When owners think about selling their company—or passing it on to their children or close family members—the first mistake they make is not starting early enough to identify future owners and begin the transition process. Without a good transition, the value of your company could suffer.
There are lots of reasons for not planning for succession: You are consumed by the day-to-day details of running the company; you don’t want to give up control to others; you think they aren’t ready; or maybe you think you can make more money for your retirement if you stay with your job longer—placing personal needs before company needs.
When to start the process
Mike Clancy, a principal of FMI Corp. in Houston, Texas, says most construction businesses today are family-owned with more than one child in the family. Owners start companies because they tend to be good at construction, but often they aren’t good at people development. So their focus on construction usually takes precedence over training the next generation.
Clancy urges business owners to seek good advice. “If you are a small company, this might best happen with your attorney; but if you are a larger company, it’s best to seek out more experienced help,” he says.
The optimal time to start thinking about succession is in middle age, and the process typically takes between five and seven years to develop and implement. Primary considerations include the best time to retire and whether the goal is to maximize your retirement or hand down a strong business. If you are transferring your company to a family member, or you want to leave a legacy, strengthening the business might be more important than your retirement income.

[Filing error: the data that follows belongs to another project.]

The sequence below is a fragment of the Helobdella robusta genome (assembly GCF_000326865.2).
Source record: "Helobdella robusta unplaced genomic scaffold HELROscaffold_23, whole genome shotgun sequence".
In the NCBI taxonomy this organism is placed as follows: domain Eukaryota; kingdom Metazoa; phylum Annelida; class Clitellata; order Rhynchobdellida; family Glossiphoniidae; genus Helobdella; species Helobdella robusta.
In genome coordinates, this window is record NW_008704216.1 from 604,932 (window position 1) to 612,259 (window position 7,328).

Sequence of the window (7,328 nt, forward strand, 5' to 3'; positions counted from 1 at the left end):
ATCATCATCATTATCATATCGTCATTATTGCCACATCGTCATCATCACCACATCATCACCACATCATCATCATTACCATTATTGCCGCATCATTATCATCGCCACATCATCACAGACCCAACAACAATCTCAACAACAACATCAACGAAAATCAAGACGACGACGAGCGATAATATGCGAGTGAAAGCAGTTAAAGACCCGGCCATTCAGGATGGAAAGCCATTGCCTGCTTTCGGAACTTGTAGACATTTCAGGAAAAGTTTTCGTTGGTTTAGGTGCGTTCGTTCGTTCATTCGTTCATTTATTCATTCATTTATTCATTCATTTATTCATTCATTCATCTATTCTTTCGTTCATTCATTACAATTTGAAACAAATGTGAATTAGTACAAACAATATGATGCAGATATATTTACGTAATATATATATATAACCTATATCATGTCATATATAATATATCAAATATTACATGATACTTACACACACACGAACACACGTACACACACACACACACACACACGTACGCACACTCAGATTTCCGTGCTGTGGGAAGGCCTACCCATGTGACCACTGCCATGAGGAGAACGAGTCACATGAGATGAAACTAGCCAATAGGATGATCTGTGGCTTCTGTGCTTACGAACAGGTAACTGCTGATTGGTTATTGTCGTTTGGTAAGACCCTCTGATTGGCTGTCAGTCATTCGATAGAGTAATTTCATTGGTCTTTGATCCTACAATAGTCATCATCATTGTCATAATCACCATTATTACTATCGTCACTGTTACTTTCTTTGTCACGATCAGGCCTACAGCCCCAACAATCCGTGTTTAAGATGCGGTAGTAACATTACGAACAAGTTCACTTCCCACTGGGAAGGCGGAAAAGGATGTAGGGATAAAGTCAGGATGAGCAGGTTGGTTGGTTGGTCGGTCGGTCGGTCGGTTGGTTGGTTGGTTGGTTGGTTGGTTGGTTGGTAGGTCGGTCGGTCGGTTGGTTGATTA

More than one child
If there is more than one child in the family, the issue of succession becomes more complicated. Children aren’t created equal in terms of skills and interests, so consider the following:
• Focus on what’s best for the company and move family members into positions that best suit their skills. Pay according to job responsibility—being fair takes precedence over treating children equally.
• Only family members who work for the business should be owners (no absentee owners).
• Plan adequate time for your children to train for their jobs, especially managers.
• Don’t structure positions so that kids are pitted against each other in the business.
• Treat your children well and be supportive if you want them to be good owners.
No matter what happens in the running of the business, Clancy urges you to think about what it will take for your family to sit around the Thanksgiving table each year feeling good about each other as well as the business they share.
Joe Nasvik is a writer and editor serving the construction and concrete industries. He has 18 years’ experience as a concrete contractor. Contact him at email@example.com.
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